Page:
11 Name Change Mistakes [And How To Avoid Them]
Let’s face it – the name change process isn’t fun.
Updating your Social Security card, driver’s license, passport, banks, credit cards, the list goes on and on.
And because you need to update your name in so many places, it’s almost impossible to go through it without making a few mistakes along the way.
These mistakes lead to wasted time, added stress, and in some cases, spending extra money.
The good news is that these mistakes are easily avoidable.
Since starting NewlyNamed in 2019, we’ve helped hundreds of thousands of couples successfully navigate the name change after marriage process.
Here are the most common name change mistakes and how you can avoid them:
1) Procrastinating your name change
Did you know that less than 40% of name changes happen within three months after the wedding?
Meaning that the majority push it off! The problem is, as you wait, it just becomes a bigger headache down the road.
For example, you might miss the free passport window, you might want to open up a new account in your new name but won’t be able to without a new photo ID, or you might open more accounts in your old name meaning you’ll need to change your name in even more places.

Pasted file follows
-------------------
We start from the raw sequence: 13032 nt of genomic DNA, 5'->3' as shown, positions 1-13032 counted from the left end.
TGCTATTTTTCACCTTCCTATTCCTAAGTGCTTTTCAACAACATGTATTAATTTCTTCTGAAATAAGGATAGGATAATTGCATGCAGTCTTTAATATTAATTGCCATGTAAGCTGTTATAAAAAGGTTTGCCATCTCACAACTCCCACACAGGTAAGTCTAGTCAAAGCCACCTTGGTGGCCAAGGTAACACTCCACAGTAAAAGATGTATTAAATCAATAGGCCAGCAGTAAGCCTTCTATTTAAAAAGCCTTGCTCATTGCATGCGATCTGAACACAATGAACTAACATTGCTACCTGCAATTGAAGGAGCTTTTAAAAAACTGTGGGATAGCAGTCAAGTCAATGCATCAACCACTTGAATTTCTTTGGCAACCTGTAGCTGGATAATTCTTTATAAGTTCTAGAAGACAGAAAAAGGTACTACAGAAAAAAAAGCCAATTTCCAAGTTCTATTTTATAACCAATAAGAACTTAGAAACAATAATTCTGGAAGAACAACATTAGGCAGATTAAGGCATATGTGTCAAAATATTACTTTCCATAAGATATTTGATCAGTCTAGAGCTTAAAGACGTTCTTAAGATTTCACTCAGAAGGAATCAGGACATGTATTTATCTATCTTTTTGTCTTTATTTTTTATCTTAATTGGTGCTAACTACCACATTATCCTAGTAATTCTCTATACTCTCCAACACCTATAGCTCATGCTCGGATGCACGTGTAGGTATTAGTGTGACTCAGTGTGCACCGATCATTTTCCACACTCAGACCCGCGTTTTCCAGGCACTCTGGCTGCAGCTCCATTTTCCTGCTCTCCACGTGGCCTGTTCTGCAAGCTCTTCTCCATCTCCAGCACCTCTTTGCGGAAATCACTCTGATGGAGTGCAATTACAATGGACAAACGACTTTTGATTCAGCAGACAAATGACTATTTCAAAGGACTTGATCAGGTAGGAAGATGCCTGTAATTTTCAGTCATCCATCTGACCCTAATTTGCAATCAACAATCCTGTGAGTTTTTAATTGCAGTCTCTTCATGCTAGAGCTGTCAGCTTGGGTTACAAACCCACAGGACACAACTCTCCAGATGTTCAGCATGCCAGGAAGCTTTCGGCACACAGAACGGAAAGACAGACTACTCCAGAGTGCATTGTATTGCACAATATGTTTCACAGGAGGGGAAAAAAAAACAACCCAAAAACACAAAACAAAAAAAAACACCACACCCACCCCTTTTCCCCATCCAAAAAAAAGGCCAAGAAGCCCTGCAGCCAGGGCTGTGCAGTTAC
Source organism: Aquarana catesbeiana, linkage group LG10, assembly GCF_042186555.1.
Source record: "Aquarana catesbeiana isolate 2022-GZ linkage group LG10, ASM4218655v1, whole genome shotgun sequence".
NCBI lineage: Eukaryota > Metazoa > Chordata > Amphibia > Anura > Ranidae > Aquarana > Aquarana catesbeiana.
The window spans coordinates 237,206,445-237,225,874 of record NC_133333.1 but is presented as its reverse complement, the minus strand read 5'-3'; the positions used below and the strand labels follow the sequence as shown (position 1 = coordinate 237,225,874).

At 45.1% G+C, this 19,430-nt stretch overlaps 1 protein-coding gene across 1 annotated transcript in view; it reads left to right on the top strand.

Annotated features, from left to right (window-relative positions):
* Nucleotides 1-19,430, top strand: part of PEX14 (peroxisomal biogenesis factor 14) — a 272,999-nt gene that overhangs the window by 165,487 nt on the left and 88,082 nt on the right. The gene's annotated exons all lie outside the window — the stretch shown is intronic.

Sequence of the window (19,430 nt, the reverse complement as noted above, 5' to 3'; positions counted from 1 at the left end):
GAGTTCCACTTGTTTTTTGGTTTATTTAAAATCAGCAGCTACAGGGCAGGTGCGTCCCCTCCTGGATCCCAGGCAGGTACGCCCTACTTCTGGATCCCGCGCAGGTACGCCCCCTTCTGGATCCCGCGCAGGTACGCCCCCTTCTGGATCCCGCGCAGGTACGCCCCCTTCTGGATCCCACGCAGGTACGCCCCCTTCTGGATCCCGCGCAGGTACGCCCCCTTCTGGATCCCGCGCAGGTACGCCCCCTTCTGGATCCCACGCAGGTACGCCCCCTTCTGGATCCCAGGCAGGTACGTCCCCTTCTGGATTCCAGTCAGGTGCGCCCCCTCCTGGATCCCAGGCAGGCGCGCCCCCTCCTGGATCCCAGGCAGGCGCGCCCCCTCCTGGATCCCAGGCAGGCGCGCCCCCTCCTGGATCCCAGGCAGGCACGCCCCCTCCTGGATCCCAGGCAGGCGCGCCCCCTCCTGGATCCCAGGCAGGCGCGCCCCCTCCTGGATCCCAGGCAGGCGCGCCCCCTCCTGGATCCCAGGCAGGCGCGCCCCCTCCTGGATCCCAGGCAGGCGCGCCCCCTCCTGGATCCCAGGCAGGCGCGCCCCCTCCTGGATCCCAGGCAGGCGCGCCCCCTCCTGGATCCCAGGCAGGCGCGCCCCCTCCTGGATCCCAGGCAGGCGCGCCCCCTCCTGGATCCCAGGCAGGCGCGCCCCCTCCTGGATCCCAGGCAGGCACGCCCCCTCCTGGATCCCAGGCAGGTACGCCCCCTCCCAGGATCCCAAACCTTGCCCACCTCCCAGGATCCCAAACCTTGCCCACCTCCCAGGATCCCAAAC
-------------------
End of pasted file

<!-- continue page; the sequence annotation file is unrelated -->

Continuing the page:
The bottom line is it’s best to start as soon as you can!
2) Not following a checklist (you’ll miss things)
Being organized is key to making the name change process manageable. Changing your name takes on average 2-3 months and there are a lot of moving parts.
The good news is there are name change kits like NewlyNamed with checklists to help keep you organized – saving you time and your sanity!
3) Not upgrading to a REAL ID
Starting May 7, 2025, you will need a REAL ID or a U.S. Passport to travel on a domestic flight in the United States. REAL IDs are a federally compliant form of identification and required extra documentation to obtain one.
REAL IDs typically cost the same as a standard driver’s license and can be used to board domestic flights – a win/win.
If you’re heading to the DMV to update your driver’s license and don’t have a REAL ID, do yourself a favor and make the upgrade!
4) Forgetting to bring original documents
Throughout your name change, you’ll need to prove your identity by presenting things like your birth certificate, social security card, and marriage certificate.
In most cases, you’ll need to present original documents. Meaning faxed, photocopied, electronic, or laminated copies of your identity documents won’t work. So before you visit or mail anything in, make sure to read over the acceptable forms of documentation.
There’s nothing worse than waiting in line for an hour only to be turned away because you have a photocopy but not the original!
5) Updating your passport before your honeymoon
Don’t make the mistake of updating your passport if you’ve already booked your honeymoon (or other flights) in your maiden name.
Wait until you return to change your name. If you don’t wait, your ID won’t match your ticket and you may not be able to board your plane. It happens more often than you think!
6) Missing the free passport window